It's time to implement another well-known algorithm in Rust - this week's choice is Binary Search.

As always, this post will aim to highlight idiomatic Rust patterns, as well as provide interactive visualizations.

Note: This ended up being a part 1, I added more improvements in part 2 here

The purpose of this algorithm is to determine if a given search value exists in a sorted array. You can read more about it on the wikipedia page and I've also created the following visualization to go with it:

`binary search visualization`

As you can see from above, the implementation I chose uses a `high`

and `low`

cursor that begin
at either end of the array. We then enter a `while`

loop and find the `middle`

point each time
which is compared to the search target.

Each time that comparison is made we decide 1 of 3 things:

- if
`middle`

matches the search target, we're done - if
`middle`

is*lower*than the search target, we discard**everything**before it, halving the list. We then move our`low`

cursor to the start of the remainder of the list - likewise, if
`middle`

is*higher*than the search target, everything after it is discarded and the`high`

cursor moves to the relevant place.

So this was my attempt:

`rust`

```
///
/// Perform a binary search on a sorted list
///
pub fn binary_search(k: i32, items: &[i32]) -> Option<i32> {
let mut low: i32 = 0;
let mut high: i32 = items.len() as i32 - 1;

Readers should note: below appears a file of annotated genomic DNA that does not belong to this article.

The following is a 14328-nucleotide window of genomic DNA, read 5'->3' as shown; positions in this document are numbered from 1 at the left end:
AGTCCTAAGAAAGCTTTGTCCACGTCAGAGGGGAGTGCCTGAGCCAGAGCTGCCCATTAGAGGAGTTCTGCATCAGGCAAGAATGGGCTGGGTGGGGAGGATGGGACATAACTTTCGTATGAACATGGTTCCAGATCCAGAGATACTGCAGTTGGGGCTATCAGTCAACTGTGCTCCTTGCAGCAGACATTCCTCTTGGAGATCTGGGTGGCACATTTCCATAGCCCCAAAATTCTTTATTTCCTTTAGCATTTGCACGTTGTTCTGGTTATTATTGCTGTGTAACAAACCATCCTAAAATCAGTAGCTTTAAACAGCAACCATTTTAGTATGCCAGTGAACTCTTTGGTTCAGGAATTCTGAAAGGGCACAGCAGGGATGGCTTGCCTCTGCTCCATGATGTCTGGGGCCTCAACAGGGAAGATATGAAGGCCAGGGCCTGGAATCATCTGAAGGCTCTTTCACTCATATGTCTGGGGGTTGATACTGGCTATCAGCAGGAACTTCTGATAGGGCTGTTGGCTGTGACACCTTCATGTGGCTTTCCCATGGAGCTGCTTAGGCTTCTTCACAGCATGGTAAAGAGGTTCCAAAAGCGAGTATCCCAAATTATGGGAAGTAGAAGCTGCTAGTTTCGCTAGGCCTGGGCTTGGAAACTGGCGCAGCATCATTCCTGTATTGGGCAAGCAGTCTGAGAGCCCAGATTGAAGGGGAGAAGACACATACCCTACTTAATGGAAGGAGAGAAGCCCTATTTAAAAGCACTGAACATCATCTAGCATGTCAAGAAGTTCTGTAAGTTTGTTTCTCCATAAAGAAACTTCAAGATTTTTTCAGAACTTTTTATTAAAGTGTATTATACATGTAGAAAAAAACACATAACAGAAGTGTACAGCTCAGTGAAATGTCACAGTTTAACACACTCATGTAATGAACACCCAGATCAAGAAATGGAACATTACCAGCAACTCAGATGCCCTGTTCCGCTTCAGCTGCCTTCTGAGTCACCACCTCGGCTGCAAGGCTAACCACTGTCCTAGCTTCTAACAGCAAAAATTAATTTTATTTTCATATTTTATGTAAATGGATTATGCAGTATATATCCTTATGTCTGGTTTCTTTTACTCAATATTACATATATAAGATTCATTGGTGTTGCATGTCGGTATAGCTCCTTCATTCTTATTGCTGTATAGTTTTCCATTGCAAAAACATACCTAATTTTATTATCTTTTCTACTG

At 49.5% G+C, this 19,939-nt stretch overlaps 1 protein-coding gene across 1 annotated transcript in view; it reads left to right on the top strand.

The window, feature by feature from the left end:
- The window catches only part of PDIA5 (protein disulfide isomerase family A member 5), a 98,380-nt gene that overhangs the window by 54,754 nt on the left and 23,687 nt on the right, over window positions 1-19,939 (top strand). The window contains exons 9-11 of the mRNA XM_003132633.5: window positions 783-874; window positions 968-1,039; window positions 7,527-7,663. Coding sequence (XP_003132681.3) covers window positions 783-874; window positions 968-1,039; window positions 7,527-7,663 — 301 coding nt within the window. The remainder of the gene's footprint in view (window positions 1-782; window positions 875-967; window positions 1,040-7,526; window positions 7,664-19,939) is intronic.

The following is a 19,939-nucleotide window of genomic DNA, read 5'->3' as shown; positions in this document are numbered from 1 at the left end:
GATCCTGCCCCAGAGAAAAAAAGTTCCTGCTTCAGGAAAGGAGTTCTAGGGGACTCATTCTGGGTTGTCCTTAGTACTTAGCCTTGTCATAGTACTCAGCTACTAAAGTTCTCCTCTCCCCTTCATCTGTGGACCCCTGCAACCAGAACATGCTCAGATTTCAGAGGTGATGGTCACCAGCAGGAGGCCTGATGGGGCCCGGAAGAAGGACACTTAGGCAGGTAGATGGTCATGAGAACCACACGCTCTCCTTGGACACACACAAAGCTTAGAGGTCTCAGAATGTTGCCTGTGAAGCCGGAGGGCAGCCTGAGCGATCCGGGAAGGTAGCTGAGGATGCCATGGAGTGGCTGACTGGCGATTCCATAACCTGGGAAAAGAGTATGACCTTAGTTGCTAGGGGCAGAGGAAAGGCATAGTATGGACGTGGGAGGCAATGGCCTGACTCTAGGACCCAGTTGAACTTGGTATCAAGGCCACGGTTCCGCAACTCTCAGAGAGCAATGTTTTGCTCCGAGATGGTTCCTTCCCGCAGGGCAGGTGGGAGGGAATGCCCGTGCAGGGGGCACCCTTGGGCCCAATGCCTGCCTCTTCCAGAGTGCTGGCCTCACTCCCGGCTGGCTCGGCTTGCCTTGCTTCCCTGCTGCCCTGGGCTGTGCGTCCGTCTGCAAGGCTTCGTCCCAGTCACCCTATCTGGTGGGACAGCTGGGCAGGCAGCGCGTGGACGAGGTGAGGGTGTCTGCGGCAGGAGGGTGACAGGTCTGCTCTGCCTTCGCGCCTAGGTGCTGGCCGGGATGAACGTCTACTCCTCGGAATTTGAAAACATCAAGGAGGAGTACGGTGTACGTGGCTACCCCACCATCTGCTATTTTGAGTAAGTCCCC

while low <= high {
let middle = (((high + low) / 2) as f64).floor() as i32;
if let Some(current) = items.get(middle as usize) {
if *current == k {
return Some(middle);
}
if *current > k {
high = middle - 1
}
if *current < k {
low = middle + 1
}
}
}
None
}
#[test]
fn test_binary_search() {
let items = vec![1, 2, 3, 4, 5];
assert_eq!(Some(0), binary_search(1, &items));
assert_eq!(Some(1), binary_search(2, &items));
assert_eq!(Some(2), binary_search(3, &items));
assert_eq!(Some(3), binary_search(4, &items));
assert_eq!(Some(4), binary_search(5, &items));
assert_eq!(None, binary_search(0, &items));
assert_eq!(None, binary_search(90, &items));
assert_eq!(None, binary_search(9000000, &items));
let items = vec![2, 4, 6, 80, 90, 120, 180, 900, 2000, 4000, 5000, 60000];
assert_eq!(None, binary_search(1, &items));
assert_eq!(None, binary_search(1, &[]));
}
```

Seasoned Rust developers may notice something that I totally over-engineered here, mostly because of my background in JavaScript, let's take a look.

`floor`